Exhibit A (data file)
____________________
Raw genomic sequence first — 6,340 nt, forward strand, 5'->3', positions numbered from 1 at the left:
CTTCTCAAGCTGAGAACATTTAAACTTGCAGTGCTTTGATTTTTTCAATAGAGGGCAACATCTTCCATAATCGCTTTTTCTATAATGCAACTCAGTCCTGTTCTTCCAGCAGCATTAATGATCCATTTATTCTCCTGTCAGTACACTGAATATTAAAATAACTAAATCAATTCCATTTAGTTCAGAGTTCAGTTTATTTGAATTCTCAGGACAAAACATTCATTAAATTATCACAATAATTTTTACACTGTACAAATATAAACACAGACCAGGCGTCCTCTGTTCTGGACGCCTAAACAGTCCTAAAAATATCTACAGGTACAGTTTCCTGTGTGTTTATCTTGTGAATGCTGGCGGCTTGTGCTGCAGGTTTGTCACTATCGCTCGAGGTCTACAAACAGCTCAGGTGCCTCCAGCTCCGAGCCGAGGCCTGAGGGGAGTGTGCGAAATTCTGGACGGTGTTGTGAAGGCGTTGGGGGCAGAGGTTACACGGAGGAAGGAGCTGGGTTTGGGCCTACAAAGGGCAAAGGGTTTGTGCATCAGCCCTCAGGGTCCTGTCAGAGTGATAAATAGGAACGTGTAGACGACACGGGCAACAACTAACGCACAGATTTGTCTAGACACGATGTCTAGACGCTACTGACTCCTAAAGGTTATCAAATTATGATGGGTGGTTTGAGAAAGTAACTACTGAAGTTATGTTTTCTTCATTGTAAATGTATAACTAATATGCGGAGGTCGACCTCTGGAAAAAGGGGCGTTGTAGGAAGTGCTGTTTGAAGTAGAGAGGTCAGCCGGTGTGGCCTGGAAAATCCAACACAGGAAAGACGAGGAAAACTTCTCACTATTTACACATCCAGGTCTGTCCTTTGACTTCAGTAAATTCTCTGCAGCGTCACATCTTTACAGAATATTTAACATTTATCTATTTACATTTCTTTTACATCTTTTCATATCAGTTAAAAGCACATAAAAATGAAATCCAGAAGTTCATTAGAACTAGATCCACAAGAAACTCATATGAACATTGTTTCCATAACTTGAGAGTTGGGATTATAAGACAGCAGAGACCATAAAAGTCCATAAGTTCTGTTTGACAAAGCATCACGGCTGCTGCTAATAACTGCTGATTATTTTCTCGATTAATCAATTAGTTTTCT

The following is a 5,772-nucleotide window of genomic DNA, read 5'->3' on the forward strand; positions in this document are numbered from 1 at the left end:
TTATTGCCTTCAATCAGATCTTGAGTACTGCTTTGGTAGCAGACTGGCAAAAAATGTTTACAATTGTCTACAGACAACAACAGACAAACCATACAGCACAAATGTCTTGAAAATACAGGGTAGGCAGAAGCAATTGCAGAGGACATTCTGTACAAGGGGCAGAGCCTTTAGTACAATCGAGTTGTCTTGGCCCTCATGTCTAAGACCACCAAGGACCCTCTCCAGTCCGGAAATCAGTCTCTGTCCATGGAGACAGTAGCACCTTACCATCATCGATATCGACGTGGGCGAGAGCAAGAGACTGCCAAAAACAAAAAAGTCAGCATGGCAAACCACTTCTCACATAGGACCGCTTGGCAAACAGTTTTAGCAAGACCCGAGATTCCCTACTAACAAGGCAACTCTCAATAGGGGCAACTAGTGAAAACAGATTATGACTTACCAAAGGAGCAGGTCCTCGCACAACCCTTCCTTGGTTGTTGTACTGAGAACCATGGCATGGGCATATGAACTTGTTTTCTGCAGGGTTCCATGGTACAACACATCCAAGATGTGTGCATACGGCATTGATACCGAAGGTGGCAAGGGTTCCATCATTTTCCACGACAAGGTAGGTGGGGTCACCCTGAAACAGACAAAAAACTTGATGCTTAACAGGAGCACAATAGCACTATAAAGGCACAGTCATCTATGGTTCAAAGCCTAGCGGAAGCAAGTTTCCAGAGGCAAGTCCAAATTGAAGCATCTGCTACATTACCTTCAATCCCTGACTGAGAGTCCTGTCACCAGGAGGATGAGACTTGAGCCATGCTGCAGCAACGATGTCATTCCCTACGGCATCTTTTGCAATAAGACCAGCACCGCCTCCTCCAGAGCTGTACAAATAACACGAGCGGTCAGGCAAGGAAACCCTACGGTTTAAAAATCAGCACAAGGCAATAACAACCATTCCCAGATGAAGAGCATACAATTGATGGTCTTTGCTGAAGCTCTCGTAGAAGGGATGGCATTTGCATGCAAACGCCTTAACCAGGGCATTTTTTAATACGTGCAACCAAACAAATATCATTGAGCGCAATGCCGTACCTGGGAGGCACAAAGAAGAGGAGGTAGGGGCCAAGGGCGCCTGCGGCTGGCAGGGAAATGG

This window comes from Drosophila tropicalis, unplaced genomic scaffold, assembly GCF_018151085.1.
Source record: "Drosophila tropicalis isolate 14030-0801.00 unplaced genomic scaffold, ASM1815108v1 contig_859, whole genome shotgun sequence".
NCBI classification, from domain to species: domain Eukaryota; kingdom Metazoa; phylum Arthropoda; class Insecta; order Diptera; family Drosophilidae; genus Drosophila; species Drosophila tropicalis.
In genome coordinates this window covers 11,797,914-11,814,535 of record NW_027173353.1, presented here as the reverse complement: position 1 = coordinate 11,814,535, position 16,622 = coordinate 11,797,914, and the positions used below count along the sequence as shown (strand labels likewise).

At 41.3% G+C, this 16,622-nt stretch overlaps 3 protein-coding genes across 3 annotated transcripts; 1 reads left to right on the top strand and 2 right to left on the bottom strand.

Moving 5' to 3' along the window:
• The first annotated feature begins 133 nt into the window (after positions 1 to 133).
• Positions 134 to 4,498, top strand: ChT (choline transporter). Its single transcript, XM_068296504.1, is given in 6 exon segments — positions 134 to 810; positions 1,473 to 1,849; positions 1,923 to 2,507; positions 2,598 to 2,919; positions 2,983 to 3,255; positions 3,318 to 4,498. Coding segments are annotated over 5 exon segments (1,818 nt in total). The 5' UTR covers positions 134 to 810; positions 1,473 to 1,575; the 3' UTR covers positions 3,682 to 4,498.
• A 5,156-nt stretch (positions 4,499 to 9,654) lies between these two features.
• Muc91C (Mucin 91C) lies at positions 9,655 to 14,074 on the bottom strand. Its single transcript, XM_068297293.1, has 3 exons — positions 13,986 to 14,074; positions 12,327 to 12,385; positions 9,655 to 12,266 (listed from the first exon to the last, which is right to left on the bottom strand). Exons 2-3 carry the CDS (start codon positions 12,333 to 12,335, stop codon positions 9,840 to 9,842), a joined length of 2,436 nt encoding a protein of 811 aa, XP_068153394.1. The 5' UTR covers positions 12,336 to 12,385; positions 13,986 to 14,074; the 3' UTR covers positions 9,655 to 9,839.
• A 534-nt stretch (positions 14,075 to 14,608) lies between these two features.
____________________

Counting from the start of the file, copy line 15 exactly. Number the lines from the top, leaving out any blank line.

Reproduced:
• A 534-nt stretch (positions 14,075 to 14,608) lies between these two features.